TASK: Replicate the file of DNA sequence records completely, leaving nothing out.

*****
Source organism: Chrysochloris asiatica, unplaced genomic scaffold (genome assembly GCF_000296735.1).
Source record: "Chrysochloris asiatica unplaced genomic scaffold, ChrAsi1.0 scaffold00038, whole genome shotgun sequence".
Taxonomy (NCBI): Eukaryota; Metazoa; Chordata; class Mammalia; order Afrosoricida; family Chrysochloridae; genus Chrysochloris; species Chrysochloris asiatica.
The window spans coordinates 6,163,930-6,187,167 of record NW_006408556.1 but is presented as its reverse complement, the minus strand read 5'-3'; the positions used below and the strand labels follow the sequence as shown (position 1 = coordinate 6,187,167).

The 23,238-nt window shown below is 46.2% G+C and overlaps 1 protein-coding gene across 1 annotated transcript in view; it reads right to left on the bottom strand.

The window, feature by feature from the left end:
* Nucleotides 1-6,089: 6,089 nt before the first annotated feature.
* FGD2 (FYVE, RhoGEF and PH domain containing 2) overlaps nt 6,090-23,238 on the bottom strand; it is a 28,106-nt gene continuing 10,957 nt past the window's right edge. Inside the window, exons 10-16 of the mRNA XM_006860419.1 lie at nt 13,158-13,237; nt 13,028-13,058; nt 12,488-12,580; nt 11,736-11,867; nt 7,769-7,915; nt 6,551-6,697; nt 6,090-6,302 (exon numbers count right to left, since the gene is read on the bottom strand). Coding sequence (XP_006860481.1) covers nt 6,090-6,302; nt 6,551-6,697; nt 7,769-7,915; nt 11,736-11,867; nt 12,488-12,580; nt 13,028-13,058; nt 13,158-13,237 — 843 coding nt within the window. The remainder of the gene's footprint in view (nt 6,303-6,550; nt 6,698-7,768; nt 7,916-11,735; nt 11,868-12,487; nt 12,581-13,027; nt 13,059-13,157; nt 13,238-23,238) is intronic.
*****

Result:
Source organism: Chrysochloris asiatica, unplaced genomic scaffold (genome assembly GCF_000296735.1).
Source record: "Chrysochloris asiatica unplaced genomic scaffold, ChrAsi1.0 scaffold00038, whole genome shotgun sequence".
Taxonomy (NCBI): Eukaryota; Metazoa; Chordata; class Mammalia; order Afrosoricida; family Chrysochloridae; genus Chrysochloris; species Chrysochloris asiatica.
The window spans coordinates 6,163,930-6,187,167 of record NW_006408556.1 but is presented as its reverse complement, the minus strand read 5'-3'; the positions used below and the strand labels follow the sequence as shown (position 1 = coordinate 6,187,167).

The 23,238-nt window shown below is 46.2% G+C and overlaps 1 protein-coding gene across 1 annotated transcript in view; it reads right to left on the bottom strand.

The window, feature by feature from the left end:
* Nucleotides 1-6,089: 6,089 nt before the first annotated feature.
* FGD2 (FYVE, RhoGEF and PH domain containing 2) overlaps nt 6,090-23,238 on the bottom strand; it is a 28,106-nt gene continuing 10,957 nt past the window's right edge. Inside the window, exons 10-16 of the mRNA XM_006860419.1 lie at nt 13,158-13,237; nt 13,028-13,058; nt 12,488-12,580; nt 11,736-11,867; nt 7,769-7,915; nt 6,551-6,697; nt 6,090-6,302 (exon numbers count right to left, since the gene is read on the bottom strand). Coding sequence (XP_006860481.1) covers nt 6,090-6,302; nt 6,551-6,697; nt 7,769-7,915; nt 11,736-11,867; nt 12,488-12,580; nt 13,028-13,058; nt 13,158-13,237 — 843 coding nt within the window. The remainder of the gene's footprint in view (nt 6,303-6,550; nt 6,698-7,768; nt 7,916-11,735; nt 11,868-12,487; nt 12,581-13,027; nt 13,059-13,157; nt 13,238-23,238) is intronic.